There are mixed feelings among political parties and residents in the North West about the ongoing intervention by the national government in the management of the province’s affairs. Administrators were deployed to five provincial departments more than two years ago, but many feel that they brought little change in terms of service delivery.

April 2018 was the height of the Supra-must-fall campaign which called for the swift removal of then-Premier – Supra Mahumapelo. Violent protests disrupted schooling and the South African National Defence Force (SANDF) was called in to help at hospitals affected by strikes.

Weeks later, after Mahumapelo had resigned, the national government stepped in, citing large-scale corruption and maladministration in provincial government departments. Then Minister of Co-operative Governance, Nkosazana Dlamini-Zuma, made this announcement.

“The North West province should be put under section 100(1. So after invoking that section then it was decided that all the ministers who have equivalent departments in the province must use this week to assess so that they can decide further in their departments depending on the situation they find that is going to be 100(1) (a) or (1)(b)).”

Administrators were brought in to run the Office of the Premier and the Departments of Community Safety and Transport Management,  Education and Sports Development, Health and Public Works and Roads.

The Department of Finance, Economy and Enterprise Development, Local Government and Human Settlement, Agriculture, Social Department, and Tourism were given guidance on how to address their failures.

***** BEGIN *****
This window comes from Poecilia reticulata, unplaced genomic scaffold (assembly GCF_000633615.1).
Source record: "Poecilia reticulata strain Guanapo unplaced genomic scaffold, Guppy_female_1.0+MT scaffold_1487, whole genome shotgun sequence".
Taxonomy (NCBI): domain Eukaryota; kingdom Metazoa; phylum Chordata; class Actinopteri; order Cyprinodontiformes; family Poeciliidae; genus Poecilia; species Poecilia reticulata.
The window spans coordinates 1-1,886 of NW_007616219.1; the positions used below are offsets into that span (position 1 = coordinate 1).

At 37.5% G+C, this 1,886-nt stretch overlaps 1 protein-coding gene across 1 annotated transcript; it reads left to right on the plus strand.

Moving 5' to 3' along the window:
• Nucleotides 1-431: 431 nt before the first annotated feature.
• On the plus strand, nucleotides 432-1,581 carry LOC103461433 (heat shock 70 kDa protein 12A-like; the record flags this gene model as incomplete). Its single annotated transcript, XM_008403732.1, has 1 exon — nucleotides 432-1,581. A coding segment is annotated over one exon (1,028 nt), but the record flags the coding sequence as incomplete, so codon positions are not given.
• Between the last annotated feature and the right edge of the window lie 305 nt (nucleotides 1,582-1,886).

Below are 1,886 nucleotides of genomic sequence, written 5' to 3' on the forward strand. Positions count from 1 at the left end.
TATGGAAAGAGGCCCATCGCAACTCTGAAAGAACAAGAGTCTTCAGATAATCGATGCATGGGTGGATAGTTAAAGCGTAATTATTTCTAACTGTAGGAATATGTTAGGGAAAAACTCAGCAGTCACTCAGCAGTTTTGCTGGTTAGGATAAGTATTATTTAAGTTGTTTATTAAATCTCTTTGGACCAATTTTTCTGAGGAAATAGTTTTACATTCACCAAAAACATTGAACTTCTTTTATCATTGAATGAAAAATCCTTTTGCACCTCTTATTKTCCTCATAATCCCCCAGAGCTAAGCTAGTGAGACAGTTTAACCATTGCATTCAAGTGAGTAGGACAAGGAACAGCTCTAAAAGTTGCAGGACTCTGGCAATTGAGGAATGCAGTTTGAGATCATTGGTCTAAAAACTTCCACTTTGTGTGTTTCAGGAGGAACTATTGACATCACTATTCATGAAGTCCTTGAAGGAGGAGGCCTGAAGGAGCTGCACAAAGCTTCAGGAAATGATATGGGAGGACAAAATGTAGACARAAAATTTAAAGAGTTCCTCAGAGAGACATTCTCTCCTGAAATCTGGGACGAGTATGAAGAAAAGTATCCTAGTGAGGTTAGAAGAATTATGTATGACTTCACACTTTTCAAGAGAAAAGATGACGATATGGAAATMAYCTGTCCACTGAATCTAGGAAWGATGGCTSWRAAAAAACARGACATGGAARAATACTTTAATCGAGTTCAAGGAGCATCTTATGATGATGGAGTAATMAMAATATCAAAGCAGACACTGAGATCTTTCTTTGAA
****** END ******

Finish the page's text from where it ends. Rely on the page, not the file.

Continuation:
More than two years have passed and some people believe the intervention should be lifted. Secretary for the Economic Freedom Fighters (EFF) in the province, Papiki Babuile, explains:

“It is not working, as a result of that our position is that minister of cooperative governance must withdraw and the President must withdraw section 100 and the premier must make sure that in all department capable people are appointed to run those departments but not as acting.”

The Democratic Alliance (DA) says there should be individual assessments of the departments to determine which of them are capable of running their own affairs. Chief Whip for DA in North West Legislature, Freddy Sonakile, elaborates.

“We cannot have a blanket approach to say let’s scrap it or not scrap it.  We know what happened in 2018 when there was no administration. This province was a mess, so let us weigh it per department and check where it is working and where it is not working and advise where is needed but is not yet implemented.”

Some community members have mixed reactions regarding the matter.

“We see 30% of changes here because looting has never stopped.”

“These people were supposed to come and better the administration of the province and actually things are just turning out for the worse. So I do not see the purpose of them being here they must go.”

“We have seen progress, we have seen maladministration, corruption, and patronage being done away with. At least in municipalities, we are seeing people accounting for their actions.”

A local government expert, Professor Rhulani Hanyane from the North West University, says there is a need to tighten legislation around issues of intervention by the national government.

“Our forefathers who drafted the constitution somehow knew that the province and local government will struggle and when they struggle they need to be supported. So the key issues are that how do we allow the national government to support the lower spheres of government and section 100 is clear and same section 100 my argument is that come up with the legislation that will deal with issues of intervention.”

The national Department of Co-operative Governance did not respond to media inquiries.